Clarity, dynamism and attacking spark: the priorities for Borthwick and England | Robert Kitson

1 month ago 20

Clear thinking

Time is short. England’s next game is on 4 February against Scotland and, once Christmas and new year are over, the Six Nations will come lurching around the corner. Between now and the England squad coming together there are four tough weekends of Heineken Cup rugby and three Premiership rounds to be negotiated. Winter break? Not a chance.

Haggling with Leicester over compensation payments for Steve Borthwick and his assistants, therefore, cannot drag on indefinitely. At least Borthwick has a little experience of standing starts with the British & Irish Lions. He has also coached – and in some cases played with – a sizeable proportion of the squad. It does not make the job easier but it helps with the initial sifting process. Borthwick’s current head coach role with Leicester also gives him a working knowledge of almost every player in England.

Do not expect him to rip everything up on day one: that is not the methodical Borthwick’s style. What he will be looking for is one or two unflashy players capable of making the collective tighter: the Leicester centre Dan Kelly might be one and his versatile fellow Tiger Ollie Chessum could be another. Borthwick’s other super strength is his grasp of set-piece nuts and bolts. Get the basics right, concentrate on the here and now and, with two home games first up, there is a chance to alter the narrative immediately. Clarity, simplicity, honesty, enjoyment – get those four pillars in place and most rugby teams will swiftly improve.

Forward dynamism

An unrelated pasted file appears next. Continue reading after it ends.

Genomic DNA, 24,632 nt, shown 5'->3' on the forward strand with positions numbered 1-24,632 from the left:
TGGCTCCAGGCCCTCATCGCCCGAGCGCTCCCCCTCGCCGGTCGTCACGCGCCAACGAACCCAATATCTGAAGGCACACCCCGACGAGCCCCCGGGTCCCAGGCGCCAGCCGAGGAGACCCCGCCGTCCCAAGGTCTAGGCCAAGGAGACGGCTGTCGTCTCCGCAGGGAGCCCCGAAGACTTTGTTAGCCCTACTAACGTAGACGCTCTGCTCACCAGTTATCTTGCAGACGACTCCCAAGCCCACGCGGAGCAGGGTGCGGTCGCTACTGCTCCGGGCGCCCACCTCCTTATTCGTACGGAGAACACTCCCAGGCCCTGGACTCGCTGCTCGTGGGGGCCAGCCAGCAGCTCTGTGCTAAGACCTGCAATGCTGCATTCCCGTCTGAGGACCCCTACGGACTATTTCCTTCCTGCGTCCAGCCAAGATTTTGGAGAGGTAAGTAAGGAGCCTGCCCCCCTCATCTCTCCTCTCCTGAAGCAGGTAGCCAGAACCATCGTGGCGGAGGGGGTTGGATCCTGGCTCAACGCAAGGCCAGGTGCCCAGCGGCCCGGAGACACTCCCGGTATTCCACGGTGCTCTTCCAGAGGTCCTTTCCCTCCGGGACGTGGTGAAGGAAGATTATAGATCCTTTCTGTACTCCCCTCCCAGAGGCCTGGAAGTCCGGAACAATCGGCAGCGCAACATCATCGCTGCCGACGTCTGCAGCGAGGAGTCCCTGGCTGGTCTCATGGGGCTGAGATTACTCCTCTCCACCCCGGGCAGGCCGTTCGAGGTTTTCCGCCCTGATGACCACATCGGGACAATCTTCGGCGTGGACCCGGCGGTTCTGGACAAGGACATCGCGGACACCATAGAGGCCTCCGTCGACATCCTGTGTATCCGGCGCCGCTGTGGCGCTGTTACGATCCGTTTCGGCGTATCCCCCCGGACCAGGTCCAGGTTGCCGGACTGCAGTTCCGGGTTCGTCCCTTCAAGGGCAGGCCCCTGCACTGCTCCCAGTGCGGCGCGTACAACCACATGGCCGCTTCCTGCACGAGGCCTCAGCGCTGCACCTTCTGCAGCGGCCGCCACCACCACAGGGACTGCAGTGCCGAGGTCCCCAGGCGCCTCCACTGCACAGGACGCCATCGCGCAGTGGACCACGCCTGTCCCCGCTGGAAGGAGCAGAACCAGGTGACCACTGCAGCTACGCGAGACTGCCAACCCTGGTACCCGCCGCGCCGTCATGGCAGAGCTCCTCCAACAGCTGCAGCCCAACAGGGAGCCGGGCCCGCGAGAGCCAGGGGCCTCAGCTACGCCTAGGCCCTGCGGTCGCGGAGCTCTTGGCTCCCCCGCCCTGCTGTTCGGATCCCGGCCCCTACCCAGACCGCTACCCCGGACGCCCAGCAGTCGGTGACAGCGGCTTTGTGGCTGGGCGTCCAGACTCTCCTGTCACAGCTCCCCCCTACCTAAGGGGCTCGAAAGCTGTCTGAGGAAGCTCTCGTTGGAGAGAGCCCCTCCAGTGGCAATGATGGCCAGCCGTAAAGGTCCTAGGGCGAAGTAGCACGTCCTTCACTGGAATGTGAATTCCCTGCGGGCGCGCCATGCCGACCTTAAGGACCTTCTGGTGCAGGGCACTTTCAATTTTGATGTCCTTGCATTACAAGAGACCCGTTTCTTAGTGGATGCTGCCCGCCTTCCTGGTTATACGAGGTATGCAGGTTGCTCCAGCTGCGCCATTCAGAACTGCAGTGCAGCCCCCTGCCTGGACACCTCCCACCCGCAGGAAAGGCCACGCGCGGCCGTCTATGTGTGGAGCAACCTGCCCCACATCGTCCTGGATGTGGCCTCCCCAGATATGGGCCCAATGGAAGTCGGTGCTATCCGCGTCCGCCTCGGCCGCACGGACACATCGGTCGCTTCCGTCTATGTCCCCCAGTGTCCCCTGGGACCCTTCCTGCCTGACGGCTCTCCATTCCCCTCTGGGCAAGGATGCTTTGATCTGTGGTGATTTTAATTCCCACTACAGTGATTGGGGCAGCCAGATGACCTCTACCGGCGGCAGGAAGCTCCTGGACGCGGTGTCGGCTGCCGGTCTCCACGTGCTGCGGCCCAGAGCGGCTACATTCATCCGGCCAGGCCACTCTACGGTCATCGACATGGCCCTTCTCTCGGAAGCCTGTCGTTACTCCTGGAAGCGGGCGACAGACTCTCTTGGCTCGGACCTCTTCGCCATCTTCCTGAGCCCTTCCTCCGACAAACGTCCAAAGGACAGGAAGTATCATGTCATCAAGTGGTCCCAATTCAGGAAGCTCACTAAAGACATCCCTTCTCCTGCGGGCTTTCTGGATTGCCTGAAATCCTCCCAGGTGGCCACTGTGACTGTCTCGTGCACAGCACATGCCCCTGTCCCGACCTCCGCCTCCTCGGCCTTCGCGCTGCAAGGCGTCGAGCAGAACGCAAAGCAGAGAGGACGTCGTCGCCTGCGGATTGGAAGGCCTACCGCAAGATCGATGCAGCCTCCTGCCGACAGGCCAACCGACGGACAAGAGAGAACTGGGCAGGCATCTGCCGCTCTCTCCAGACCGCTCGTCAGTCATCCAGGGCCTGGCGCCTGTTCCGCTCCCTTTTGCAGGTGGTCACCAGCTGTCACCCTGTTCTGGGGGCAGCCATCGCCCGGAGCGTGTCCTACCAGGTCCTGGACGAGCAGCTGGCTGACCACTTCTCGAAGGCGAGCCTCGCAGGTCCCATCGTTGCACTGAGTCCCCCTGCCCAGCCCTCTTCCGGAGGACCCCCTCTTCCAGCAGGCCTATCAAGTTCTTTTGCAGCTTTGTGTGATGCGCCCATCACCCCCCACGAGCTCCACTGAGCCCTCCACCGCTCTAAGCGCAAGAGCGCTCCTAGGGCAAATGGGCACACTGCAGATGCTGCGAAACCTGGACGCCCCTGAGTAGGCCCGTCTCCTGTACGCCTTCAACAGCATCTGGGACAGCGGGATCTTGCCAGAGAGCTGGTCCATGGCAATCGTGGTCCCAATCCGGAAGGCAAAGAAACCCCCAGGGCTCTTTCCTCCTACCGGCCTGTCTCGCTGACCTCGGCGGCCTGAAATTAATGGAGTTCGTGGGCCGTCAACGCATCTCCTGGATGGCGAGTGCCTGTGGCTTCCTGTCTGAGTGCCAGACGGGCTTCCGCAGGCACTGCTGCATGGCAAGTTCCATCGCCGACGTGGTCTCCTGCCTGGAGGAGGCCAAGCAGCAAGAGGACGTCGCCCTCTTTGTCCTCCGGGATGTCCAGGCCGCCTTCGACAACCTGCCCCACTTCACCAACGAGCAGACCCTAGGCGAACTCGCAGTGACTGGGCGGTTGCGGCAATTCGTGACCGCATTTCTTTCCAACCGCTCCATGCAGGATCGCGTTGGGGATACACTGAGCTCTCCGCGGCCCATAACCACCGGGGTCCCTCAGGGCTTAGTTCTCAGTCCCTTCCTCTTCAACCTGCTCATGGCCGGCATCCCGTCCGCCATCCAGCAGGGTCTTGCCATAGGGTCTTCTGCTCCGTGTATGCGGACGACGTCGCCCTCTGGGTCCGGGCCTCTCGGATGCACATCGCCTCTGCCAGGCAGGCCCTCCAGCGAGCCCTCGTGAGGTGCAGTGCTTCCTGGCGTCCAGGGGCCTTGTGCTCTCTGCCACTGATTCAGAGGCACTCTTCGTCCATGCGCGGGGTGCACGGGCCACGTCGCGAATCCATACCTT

Under Eddie Jones, England had reached the point where no one could quite work out what they were trying to do. Including, it sometimes seemed, the players themselves. One minute they were supposed to be blasting people up front, next they were meant to be reinventing the modern game. Or was it the other way around? No wonder good young players such as Jack van Poortvliet and Marcus Smith were looking increasingly confused.

The first priority, given the events of the South Africa game, will be to shore up England’s scrum and lineout. But simply lumbering around and playing slow, predictable rugby in the Six Nations is going to be insufficient, particularly against the better teams. What England have conspicuously lacked – with the notable exception of Ellis Genge – is upfront dynamism. Billy Vunipola, for whatever reason, could not supply enough of it in the autumn and England need to find renewed impetus at No 8. That could mean a recall for Alex Dombrandt, assuming he is fit, as part of a rejigged back row. And what about Tom Curry at 6, with Jack Willis or Ben Earl at 7 and an unfettered Sam Simmonds bursting off the bench? Suddenly it might be England’s opponents with their hands full.

Alex Dombrandt
Alex Dombrandt could be recalled as part of a rejigged back row. Photograph: Jan Kruger/Getty Images

Attacking spark